“April’s Rainbow is a really beautiful story exploring terrible grief but from a very interesting perspective which sets it apart. It’s heartbreak and love, despair and fragile hope that packs an emotional punch that will stay with you.”
“…April’s Rainbow is a tender and emotional love story, and definitely one where you may just need tissues on standby.”
5 stars, Roz, My Written Romance
“Twists in the story and emotions that tug on the heart. A read that is heartfelt one moment, comical a time or two and enjoyable reading throughout.”
4 Stars from Talking Books Blog
It was nearing the end of June when April arrived at Rainbow. I’d been on the property six weeks by then, settled into the two-bedroom, simple limestone cottage that came with the job, which sat a couple of paddocks and a long slope down from the main house.
Mostly I’d been getting to know the place. Driving around its hills with my kelpie Holly, inspecting the facilities, checking paddock and rainfall records, and buying sheep. Rainbow was just short of a thousand acres, with the main house a late 1800’s single storey bluestone construction with a verandah running all the way round. One of those small but historic houses not uncommon to the area, but renovated to provide modern comforts. Improvements included a three-stand shearing shed, two sets of sheep yards, a couple of silos, and some decaying cattle yards.
As it turned out, Junior’s generous terms had proved an understatement. The contract had a few weird clauses that had given me pause for all of two seconds, but pause all the same. In layman’s terms, I could run whatever I wanted on my allocation, however I liked, as long as I gave due care for the land and improvements. Sheep, cattle, goats, if I chose. Or nothing. It was up to me because April didn’t know the first thing about farming, and she had other things in mind for Rainbow.
For her special part of it, anyway.
The main house was situated off the road on top of one of the property’s many hills. Behind it, a small five or so acre paddock sloped down to the highway. Across from there, another hill rose up, topped with a cairn to mark Major Mitchell’s trail. A tourist drive looped from the road toward it, ending in a small parking space that offered a sweeping view of the land to the north.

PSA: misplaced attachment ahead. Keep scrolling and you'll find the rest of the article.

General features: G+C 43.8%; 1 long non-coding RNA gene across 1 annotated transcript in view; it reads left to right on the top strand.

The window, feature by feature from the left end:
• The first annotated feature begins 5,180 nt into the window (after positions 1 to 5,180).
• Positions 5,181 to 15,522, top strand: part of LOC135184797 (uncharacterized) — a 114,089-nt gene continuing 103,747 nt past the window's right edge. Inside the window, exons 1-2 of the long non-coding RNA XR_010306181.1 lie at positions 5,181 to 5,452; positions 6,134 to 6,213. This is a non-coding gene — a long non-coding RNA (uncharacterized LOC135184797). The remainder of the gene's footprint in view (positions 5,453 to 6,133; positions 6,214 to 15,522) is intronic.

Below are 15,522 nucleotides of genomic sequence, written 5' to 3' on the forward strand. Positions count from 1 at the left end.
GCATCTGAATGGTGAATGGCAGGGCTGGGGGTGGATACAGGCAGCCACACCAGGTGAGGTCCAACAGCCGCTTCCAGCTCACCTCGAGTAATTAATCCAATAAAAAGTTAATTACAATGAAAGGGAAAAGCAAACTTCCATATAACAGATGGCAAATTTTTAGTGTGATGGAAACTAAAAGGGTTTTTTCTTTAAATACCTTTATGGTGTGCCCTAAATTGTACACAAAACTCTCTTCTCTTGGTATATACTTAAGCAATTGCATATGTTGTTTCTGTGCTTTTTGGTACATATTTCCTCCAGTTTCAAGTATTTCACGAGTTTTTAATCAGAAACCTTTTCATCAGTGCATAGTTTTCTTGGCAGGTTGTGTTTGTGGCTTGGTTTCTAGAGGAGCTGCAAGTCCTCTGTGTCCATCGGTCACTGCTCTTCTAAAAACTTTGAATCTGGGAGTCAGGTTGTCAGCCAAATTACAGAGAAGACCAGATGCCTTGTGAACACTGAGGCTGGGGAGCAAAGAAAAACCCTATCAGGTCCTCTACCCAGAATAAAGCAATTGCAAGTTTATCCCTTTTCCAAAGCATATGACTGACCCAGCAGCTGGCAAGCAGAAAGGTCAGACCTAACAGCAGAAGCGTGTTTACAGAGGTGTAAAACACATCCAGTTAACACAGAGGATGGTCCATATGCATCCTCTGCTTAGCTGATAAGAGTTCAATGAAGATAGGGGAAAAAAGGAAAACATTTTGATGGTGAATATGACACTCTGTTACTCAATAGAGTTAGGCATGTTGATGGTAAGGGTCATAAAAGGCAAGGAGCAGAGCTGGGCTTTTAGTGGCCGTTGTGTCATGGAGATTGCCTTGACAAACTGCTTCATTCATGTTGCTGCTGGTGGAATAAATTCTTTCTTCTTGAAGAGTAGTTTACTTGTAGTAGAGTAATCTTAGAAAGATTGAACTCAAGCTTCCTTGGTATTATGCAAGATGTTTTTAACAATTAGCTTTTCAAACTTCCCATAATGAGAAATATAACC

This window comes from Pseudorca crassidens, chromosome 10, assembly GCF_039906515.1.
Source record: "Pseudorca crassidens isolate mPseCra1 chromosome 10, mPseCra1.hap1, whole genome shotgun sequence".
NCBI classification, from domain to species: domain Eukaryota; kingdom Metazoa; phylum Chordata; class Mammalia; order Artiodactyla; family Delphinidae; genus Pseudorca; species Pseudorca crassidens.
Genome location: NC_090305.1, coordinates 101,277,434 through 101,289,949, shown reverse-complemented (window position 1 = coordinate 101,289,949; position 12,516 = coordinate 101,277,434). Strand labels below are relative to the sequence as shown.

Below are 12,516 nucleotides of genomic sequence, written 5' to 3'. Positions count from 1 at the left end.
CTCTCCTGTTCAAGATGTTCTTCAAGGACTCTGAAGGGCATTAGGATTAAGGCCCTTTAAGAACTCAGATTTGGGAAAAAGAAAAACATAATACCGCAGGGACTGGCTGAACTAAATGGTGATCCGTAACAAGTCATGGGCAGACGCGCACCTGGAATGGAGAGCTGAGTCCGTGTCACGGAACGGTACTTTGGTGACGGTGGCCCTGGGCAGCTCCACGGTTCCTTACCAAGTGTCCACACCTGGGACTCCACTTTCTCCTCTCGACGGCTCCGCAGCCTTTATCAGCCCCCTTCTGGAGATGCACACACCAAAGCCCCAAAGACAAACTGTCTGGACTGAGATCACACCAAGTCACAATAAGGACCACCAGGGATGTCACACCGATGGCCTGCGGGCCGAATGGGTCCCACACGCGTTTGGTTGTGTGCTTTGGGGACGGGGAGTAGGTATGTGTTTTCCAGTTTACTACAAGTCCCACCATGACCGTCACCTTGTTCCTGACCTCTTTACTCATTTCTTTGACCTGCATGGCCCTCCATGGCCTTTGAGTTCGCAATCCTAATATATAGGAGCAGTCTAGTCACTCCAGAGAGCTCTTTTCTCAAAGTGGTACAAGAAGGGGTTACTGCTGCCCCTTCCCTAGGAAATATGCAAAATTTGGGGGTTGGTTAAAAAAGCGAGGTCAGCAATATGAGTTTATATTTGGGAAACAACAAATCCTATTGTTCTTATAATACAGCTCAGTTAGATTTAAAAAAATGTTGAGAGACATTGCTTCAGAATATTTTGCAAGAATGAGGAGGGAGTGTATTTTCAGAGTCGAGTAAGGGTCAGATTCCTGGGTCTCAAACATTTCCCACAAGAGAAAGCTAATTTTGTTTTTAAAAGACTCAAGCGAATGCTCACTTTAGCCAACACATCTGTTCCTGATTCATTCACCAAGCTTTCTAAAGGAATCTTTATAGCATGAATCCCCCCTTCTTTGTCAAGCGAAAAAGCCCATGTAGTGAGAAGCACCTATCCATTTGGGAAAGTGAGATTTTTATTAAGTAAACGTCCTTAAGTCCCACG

As a local I’d never thought much of it, but a day didn’t pass without someone driving up to the cairn for a look and to be battered by the wind that howled across the unprotected cleared hills for miles.
April never called to say she was coming. The first I knew was when I saw a metallic red Range Rover parked in front of the house one morning, every one of its doors open. I didn’t know what to expect. Junior hadn’t revealed much and I hadn’t wanted to ask. The only artist I’d known personally was my mum’s cousin Mary, who lived outside of Warrnambool and painted seascapes in thick oils in such a way that it was like the paint formed waves of its own. Two of Mary’s paintings hung in the lounge at Oakvale, given as presents in the days before Mary began to command more than the price of a good secondhand ute for her works.
I guess I’d expected someone like her. Older, a bit crusty and paint splattered. Absent-minded, always looking at people and scenes in a way that made you think they weren’t looking at you or the view at all, but something in their mind’s eye, as if reality was too boring.
What I got with April was a little of that but much more. So very much more.
Of Daydreams, Cairns and Rainbows’ Ends
During the 90’s I was a sales representative for a pasture seed company. I spent my days driving over New South Wales doing seed deals, discussing innovations in plant breeding with agricultural retailers, hanging out at field days, visiting farms, and chatting with agronomists. At one point I was covering coastal NSW from Bega in the south to Brisbane in the north, and west out to Moree.
That’s a lot of kilometres and a whole lot of daydreaming time.
With the tape deck loaded with music to help wile away the hours…